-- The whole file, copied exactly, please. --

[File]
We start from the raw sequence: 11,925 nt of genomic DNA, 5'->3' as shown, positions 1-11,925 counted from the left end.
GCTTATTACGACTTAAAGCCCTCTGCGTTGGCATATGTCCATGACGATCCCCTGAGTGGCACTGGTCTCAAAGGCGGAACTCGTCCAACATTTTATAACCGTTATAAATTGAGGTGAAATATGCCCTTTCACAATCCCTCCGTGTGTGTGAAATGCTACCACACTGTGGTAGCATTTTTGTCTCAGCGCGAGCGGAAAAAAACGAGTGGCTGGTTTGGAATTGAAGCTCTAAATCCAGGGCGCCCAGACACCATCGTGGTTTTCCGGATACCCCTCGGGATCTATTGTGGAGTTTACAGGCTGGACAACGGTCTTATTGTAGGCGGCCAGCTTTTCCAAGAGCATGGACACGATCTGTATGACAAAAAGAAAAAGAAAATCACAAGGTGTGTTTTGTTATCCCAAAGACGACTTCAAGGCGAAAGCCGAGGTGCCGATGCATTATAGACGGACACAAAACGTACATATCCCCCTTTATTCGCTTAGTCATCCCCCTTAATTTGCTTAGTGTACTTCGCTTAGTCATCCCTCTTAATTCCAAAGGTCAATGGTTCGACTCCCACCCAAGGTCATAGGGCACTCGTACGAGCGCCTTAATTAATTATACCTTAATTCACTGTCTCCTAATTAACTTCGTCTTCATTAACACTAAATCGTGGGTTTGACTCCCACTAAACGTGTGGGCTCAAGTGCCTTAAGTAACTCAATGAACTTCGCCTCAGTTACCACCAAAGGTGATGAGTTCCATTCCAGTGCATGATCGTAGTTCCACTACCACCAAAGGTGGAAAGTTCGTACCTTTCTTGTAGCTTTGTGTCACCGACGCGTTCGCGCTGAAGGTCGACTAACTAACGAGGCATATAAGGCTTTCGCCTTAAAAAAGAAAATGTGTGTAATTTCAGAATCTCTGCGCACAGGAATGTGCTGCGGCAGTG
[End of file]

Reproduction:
We start from the raw sequence: 11,925 nt of genomic DNA, 5'->3' as shown, positions 1-11,925 counted from the left end.
GCTTATTACGACTTAAAGCCCTCTGCGTTGGCATATGTCCATGACGATCCCCTGAGTGGCACTGGTCTCAAAGGCGGAACTCGTCCAACATTTTATAACCGTTATAAATTGAGGTGAAATATGCCCTTTCACAATCCCTCCGTGTGTGTGAAATGCTACCACACTGTGGTAGCATTTTTGTCTCAGCGCGAGCGGAAAAAAACGAGTGGCTGGTTTGGAATTGAAGCTCTAAATCCAGGGCGCCCAGACACCATCGTGGTTTTCCGGATACCCCTCGGGATCTATTGTGGAGTTTACAGGCTGGACAACGGTCTTATTGTAGGCGGCCAGCTTTTCCAAGAGCATGGACACGATCTGTATGACAAAAAGAAAAAGAAAATCACAAGGTGTGTTTTGTTATCCCAAAGACGACTTCAAGGCGAAAGCCGAGGTGCCGATGCATTATAGACGGACACAAAACGTACATATCCCCCTTTATTCGCTTAGTCATCCCCCTTAATTTGCTTAGTGTACTTCGCTTAGTCATCCCTCTTAATTCCAAAGGTCAATGGTTCGACTCCCACCCAAGGTCATAGGGCACTCGTACGAGCGCCTTAATTAATTATACCTTAATTCACTGTCTCCTAATTAACTTCGTCTTCATTAACACTAAATCGTGGGTTTGACTCCCACTAAACGTGTGGGCTCAAGTGCCTTAAGTAACTCAATGAACTTCGCCTCAGTTACCACCAAAGGTGATGAGTTCCATTCCAGTGCATGATCGTAGTTCCACTACCACCAAAGGTGGAAAGTTCGTACCTTTCTTGTAGCTTTGTGTCACCGACGCGTTCGCGCTGAAGGTCGACTAACTAACGAGGCATATAAGGCTTTCGCCTTAAAAAAGAAAATGTGTGTAATTTCAGAATCTCTGCGCACAGGAATGTGCTGCGGCAGTG